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Flashcards in Open Fractures Deck (20)
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1

Open fractures

There is a direct communication between the external environment and the fracture usually through a break in the skin (but not always)

2

Why are open fractures important?

-Higher energy injury
-Increased infection rate
-Soft tissue -Complications
-Long term morbidity

3

What is the epidemiology of open fractures?

-23 per 100,000 popu. per year
-Fingers + tibial shaft account for >50%
-Probably about 3,500 open tibial shaft fractures in UK per year
-1/3 of polytraumatised patients have open fractures- distracting injuries

4

How are open fractures classified?

Gustilo classification of open fractures
-Type 1
-Type 2
-Type 3

5

What is a type 1 open fracture?

Wound <1cm, clean, simple fracture pattern

6

What is a type 2 open fracture?

Wound >1cm, moderate soft tissue damage, adequate skin coverage, simple fracture pattern

7

What is a type 3 open fracture

Extensive soft-tissue damage, complex fracture pattern
-3A: adequate periosteal coverage
-3B: Tissue loss requiring soft-tissue coverage procedure (such as a flap or a graft)
-3C: Vascular injury requiring repair

8

What is the epidemiology of open tibial shaft fractures?

-Type I: 24%
-Type II: 22%
-Type IIIA: 22%
-Type III B: 30%
-Type IIIC: 4%

9

What is the historical treatment principles of open fractures?

-Preservation of life
-Preservation of limb
-Avoidance of infection
-Rehabilitation of function

10

What are the principles recommendations for modern open fracture treatment?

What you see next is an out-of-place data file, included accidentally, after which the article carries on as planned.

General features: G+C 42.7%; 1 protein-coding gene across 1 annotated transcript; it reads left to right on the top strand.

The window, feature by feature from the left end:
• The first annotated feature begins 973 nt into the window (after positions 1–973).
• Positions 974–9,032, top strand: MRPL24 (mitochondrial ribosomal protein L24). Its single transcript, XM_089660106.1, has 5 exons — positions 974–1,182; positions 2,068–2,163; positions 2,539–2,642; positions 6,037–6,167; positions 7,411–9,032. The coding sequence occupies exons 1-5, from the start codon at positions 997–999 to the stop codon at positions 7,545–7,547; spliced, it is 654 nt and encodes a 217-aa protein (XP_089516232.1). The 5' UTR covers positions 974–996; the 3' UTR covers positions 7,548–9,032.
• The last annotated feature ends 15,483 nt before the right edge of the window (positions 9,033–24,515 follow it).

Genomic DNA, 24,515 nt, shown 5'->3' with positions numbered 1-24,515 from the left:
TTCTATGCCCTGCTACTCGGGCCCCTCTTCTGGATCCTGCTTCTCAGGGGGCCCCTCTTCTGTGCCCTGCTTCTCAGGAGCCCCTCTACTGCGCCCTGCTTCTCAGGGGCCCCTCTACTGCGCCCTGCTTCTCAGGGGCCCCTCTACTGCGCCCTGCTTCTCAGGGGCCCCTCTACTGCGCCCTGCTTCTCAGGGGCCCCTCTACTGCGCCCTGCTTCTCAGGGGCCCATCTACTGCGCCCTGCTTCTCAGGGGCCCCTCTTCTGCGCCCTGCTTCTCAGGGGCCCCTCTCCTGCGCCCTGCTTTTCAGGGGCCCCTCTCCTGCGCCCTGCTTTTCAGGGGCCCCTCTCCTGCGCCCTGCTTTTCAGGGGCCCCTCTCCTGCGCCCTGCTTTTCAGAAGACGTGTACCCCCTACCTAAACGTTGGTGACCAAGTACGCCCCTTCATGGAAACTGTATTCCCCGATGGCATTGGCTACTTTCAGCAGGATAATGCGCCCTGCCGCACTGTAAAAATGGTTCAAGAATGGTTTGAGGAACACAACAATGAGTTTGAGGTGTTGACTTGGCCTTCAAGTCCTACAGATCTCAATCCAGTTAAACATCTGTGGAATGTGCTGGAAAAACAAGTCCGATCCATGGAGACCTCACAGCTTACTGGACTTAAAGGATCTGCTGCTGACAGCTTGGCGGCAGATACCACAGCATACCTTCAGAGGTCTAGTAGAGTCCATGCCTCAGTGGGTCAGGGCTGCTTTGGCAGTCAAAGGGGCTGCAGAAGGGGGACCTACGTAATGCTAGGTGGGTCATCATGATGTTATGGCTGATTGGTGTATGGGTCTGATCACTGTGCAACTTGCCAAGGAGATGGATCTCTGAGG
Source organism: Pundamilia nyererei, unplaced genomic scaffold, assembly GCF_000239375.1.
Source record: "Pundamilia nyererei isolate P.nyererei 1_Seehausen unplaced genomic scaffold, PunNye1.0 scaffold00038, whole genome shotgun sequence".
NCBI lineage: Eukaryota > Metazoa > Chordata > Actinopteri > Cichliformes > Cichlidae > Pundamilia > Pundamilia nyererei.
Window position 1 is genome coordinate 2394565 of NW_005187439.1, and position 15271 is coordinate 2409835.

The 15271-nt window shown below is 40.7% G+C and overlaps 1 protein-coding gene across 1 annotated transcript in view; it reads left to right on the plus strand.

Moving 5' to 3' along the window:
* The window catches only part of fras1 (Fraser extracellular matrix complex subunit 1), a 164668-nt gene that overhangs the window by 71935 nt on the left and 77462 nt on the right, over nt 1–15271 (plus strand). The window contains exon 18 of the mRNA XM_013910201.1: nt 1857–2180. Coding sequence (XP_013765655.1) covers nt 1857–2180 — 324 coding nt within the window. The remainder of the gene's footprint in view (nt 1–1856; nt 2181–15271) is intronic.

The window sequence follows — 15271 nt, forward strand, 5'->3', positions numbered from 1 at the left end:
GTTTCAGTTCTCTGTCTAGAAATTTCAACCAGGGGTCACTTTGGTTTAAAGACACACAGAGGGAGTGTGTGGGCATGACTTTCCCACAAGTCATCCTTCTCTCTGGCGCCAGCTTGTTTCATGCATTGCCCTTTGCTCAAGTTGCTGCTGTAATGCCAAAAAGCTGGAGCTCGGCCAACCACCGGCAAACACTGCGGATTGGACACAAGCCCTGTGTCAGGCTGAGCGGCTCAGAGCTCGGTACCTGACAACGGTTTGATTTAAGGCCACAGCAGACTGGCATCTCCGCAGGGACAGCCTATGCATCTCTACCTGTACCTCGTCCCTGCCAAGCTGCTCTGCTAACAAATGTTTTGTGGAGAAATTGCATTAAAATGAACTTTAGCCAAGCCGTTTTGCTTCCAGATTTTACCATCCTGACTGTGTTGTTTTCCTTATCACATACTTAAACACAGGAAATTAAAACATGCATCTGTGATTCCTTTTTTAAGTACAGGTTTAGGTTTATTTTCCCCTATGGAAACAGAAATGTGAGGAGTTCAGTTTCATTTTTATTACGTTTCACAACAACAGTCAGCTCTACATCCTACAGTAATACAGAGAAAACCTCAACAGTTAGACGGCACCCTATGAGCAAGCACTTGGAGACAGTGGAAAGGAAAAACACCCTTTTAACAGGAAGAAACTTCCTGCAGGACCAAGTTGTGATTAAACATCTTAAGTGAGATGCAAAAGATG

-MDT approach
-Hospitals lacking staff or equipment have a contingency plan
-Primary surgical treatment takes place at specialist centre
-Specialist centres organised on a regional basis

11

Give examples of fracture patterns.

-Transverse or short oblique tibial fractures with fibular fractures at a similar level
-Tibial fractures with comminution/butterfly fragments with fibular fractures at a similar level
-Segmental tibial fractures
-Fractures with bone loss, either from extrusion at the time of injury or after debridement

12

Give examples of soft tissue injury patterns.

-Skin loss such that direct tension-free closure is not possible following wound excision
-Degloving
-Injury to the muscles which requires excision of devitalised muscle via wound extensions
-Injury to one or more of the major arteries of the leg

13

How are open fractures managed before treatment?

-Full ATLS assessment and treatment
-Tetanus and antibiotic prophylaxis
-Cefuroxime / Augmentin / Clindamycin- Gent at time of fixation
-Repeated examination neurovascular status
-Wounds only handled to remove gross contamination,
photograph, cover (saline swabs) and stabilise limb
-No provisional irrigation / exploration
-Radiographs- orthogonal views including joint above and below

14

Who is the 6 hour surgical rule pertinent for?

-Polytraumatised patient
-Marine or Farmyard environment
-Gross contamination
-Neurovascular compromise
-Compartment syndrome

15

Who does the 6 hour rule not apply to?

Solitary open fractures

16

What are the 4Cs of surgical debridement?

-Colour
-Contraction
-Consistency
-Capacity t bleed

17

What is multiple debridements associated with?

Poorer outcomes

18

What techniques can be used for definitive skin coverage?

-SSG
-Myofasciocutanoeus
-Fasciocutaneous
-Rotational
-Free flaps

19

The decision to amputate is based on...

-Limb ischaemia?
-Patient age
-Shock?
-Injury mechanism

20

When is amputation considered?

-Insensate limb or foot
-Irretrievable soft tissue or bony damage
-Other life threatening injuries